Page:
But when the cars were gone, so was the limp.

“Sometimes if I got too close with my camera, he would run 50 yards away,” Cornett said, “at a full gallop – no limp at all. So this coyote had learned somehow that limping in front of tourists would invoke sympathy, and result in being fed. So coyotes are really smart.” 

From a distance, Cornett once watched a remarkable, if brutal drama unfold between a coyote pair and a German shepherd, which had been allowed to roam free in the desert. 

The two coyotes approached the domestic dog with all the familiar signs of canine play – hunkering down, running about, wagging their tails. The shepherd joined in the fun. But the domestic animal wasn't in the physical shape of the wild canines – and it quickly tired. Little by little, the coyotes drew the exhausted shepherd further into the desert. 

The dog – which weighed almost three times as much as either coyote – was later found in an arroyo bottom, half-eaten.

This intelligence has certainly contributed to the coyote's success as a species. Natives of the arid West, coyotes have expanded their range across the U.S., filling niches once occupied by wolves. They've interbred with wolves. Perhaps because of better food resources in lusher areas, they've grown in size – 35 lbs was once the record coyote weight; now, there are coyotes on the East Coast that weigh 50 lbs. And coyotes are thriving in major metropolitan areas. 

“If you wanted to consider a species that you don't have to worry about becoming extinct, think of the coyote,” Cornett said. “When they're breeding in downtown Chicago and downtown Los Angeles, that's obviously a very adaptable animal. So coyotes are here to stay no matter what we do.”

They dine on roadkill and pick through trash. In desert areas, 40 percent of their diet is plant material – and insects and lizards are as important as rodents. But they do attack livestock – sheep are especially vulnerable, and, more rarely, calves are prey. And in suburbs and towns, they can, and do, take household pets.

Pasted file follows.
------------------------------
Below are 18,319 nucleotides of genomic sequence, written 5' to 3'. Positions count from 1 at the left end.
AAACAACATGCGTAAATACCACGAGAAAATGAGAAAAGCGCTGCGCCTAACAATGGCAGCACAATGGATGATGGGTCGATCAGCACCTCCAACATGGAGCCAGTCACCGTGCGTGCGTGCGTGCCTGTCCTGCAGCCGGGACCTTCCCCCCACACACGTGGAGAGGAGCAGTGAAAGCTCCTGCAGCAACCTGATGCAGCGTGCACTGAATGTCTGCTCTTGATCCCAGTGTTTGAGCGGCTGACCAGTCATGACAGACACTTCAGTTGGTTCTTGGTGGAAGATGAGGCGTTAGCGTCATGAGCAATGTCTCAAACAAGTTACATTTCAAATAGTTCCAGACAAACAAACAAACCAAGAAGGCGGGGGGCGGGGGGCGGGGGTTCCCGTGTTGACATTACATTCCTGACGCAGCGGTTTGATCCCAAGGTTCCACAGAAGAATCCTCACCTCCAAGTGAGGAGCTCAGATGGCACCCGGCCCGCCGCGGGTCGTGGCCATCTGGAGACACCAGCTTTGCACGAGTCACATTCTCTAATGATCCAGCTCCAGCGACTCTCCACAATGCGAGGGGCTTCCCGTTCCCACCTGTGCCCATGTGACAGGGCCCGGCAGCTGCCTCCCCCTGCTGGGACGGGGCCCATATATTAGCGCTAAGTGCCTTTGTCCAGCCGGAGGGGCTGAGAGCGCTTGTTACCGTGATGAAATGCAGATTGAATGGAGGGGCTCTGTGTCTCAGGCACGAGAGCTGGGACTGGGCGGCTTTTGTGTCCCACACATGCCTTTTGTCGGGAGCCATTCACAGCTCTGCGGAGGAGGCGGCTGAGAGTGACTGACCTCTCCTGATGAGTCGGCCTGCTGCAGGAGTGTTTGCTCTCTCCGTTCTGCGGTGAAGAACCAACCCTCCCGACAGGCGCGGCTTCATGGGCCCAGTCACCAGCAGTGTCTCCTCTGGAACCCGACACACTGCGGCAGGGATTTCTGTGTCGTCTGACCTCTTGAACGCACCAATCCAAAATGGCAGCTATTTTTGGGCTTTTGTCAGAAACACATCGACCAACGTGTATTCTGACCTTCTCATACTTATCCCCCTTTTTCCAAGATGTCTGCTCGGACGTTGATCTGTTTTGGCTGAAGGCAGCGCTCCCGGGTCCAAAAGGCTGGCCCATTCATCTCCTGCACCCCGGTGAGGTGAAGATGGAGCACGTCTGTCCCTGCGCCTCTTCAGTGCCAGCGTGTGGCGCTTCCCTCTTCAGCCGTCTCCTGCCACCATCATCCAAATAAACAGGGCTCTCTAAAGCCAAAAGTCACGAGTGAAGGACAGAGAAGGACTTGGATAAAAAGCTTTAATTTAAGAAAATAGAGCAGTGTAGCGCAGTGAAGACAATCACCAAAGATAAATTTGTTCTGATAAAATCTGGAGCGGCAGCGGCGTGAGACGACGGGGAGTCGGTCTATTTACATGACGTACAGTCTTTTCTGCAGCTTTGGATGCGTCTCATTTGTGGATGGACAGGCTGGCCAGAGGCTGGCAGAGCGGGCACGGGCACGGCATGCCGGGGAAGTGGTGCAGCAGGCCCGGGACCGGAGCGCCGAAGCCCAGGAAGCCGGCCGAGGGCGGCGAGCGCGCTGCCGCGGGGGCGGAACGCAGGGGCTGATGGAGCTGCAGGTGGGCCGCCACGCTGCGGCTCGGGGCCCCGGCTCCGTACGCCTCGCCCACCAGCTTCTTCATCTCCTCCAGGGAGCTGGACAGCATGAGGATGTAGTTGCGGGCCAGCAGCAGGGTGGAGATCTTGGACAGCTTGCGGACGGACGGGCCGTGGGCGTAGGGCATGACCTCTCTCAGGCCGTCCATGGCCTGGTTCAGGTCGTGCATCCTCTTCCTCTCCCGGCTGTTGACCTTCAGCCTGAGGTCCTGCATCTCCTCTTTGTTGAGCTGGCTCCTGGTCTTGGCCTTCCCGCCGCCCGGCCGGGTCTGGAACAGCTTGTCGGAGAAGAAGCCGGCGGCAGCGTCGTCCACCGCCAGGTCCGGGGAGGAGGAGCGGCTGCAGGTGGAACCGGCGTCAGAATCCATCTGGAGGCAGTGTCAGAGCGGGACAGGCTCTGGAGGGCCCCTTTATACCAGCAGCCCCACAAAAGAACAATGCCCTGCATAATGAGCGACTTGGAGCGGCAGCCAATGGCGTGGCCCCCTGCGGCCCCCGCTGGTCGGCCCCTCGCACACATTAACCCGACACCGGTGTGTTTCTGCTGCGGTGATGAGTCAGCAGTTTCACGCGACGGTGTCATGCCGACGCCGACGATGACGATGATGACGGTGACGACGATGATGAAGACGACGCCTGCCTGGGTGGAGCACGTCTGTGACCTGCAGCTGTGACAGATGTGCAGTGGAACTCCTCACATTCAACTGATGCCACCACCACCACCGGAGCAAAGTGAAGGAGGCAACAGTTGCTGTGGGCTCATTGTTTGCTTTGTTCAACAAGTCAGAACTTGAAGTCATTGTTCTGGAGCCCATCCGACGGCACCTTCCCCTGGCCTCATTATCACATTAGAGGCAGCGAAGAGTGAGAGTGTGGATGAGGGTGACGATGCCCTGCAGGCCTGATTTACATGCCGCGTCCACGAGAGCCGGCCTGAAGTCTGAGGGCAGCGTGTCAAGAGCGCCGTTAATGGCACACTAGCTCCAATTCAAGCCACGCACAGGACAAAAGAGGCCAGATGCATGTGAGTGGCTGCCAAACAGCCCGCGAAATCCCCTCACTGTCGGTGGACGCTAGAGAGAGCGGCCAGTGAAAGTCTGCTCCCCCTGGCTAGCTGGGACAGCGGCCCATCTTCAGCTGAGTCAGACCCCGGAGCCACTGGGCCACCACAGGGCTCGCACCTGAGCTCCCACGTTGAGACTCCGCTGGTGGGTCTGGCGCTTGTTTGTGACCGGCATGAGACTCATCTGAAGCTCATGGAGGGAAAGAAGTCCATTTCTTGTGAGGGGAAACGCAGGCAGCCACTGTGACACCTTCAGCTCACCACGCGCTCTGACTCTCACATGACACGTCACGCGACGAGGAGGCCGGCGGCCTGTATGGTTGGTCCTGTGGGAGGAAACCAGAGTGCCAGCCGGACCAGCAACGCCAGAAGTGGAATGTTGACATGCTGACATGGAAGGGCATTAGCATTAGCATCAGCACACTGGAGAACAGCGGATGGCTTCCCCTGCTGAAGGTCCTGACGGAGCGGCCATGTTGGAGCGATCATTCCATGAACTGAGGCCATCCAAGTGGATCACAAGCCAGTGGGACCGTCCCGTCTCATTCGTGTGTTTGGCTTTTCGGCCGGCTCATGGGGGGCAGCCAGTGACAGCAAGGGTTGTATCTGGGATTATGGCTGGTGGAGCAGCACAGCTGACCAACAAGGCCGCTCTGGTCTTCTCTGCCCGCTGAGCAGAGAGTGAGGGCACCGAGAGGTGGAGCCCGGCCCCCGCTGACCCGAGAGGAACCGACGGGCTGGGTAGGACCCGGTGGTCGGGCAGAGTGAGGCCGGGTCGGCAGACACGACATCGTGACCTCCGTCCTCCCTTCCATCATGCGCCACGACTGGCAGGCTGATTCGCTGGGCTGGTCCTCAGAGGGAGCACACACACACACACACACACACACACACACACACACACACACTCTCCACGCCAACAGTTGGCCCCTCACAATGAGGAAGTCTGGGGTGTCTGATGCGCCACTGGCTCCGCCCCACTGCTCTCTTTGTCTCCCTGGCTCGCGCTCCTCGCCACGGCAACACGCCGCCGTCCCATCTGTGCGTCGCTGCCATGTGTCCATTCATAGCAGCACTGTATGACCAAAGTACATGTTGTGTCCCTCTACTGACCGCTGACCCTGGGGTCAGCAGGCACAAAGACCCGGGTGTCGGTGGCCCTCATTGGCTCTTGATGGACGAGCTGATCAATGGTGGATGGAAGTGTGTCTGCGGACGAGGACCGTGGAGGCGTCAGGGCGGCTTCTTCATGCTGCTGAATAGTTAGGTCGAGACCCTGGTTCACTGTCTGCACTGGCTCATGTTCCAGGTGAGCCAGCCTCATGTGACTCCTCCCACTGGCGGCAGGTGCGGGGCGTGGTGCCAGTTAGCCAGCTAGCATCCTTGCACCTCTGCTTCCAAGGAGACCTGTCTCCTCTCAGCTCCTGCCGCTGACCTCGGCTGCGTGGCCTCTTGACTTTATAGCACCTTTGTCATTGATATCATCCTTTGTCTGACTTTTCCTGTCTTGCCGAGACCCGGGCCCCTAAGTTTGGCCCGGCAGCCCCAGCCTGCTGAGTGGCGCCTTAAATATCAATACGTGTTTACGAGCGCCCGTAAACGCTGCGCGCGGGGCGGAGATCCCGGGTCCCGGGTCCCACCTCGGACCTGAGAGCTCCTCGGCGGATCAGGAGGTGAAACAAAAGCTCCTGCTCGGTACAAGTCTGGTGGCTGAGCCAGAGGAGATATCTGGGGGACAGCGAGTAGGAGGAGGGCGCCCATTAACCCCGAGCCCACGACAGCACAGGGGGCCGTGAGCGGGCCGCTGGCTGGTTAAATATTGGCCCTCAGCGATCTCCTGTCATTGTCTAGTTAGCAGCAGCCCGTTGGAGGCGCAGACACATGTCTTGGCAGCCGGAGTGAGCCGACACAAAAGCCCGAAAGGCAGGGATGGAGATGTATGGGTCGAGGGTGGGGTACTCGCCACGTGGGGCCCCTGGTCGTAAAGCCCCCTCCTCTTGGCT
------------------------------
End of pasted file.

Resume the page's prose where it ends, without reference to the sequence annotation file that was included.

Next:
The surest way to safeguard a pet cat, Cornett said, is not to declaw it – a healthy cat, with the ability to climb, can escape a coyote. It takes a fence at least 7 feet high to reliably exclude coyotes from a yard.

There have been a handful of incidences in which toddlers, left alone without adult supervision, have been killed by coyotes. And there's at least one case of a rabid coyote biting an adult, in a Los Angeles park. But the chances of being attacked by a coyote are vanishingly small.

Cornett said he can understand why a rancher – especially one raising sheep – would be hostile to coyotes. He said he'd rather see the government reimburse livestock producers for losses than large-scale predator control. And he said techniques like traps and poison kill wildlife willy-nilly – with animals less savvy than coyotes often being the chief victims. 

Ultimately, Cornett said, he hopes we can appreciate this clever, family-oriented creature – a native Westerner, that's taken its desert-honed skills continent-wide.

“Coyotes aren't the horrible animals that are going to steal your pet dog or – God forbid – your child in the night never to be seen again,” he said. “They're fascinating animals, with a lot of intelligence, that have learned to live in harmony, most of the time, with people. We should applaud their ability to do that, not persecute them for it.”

Drew Stuart is the producer for the Marfa Public Radio series Nature Notes.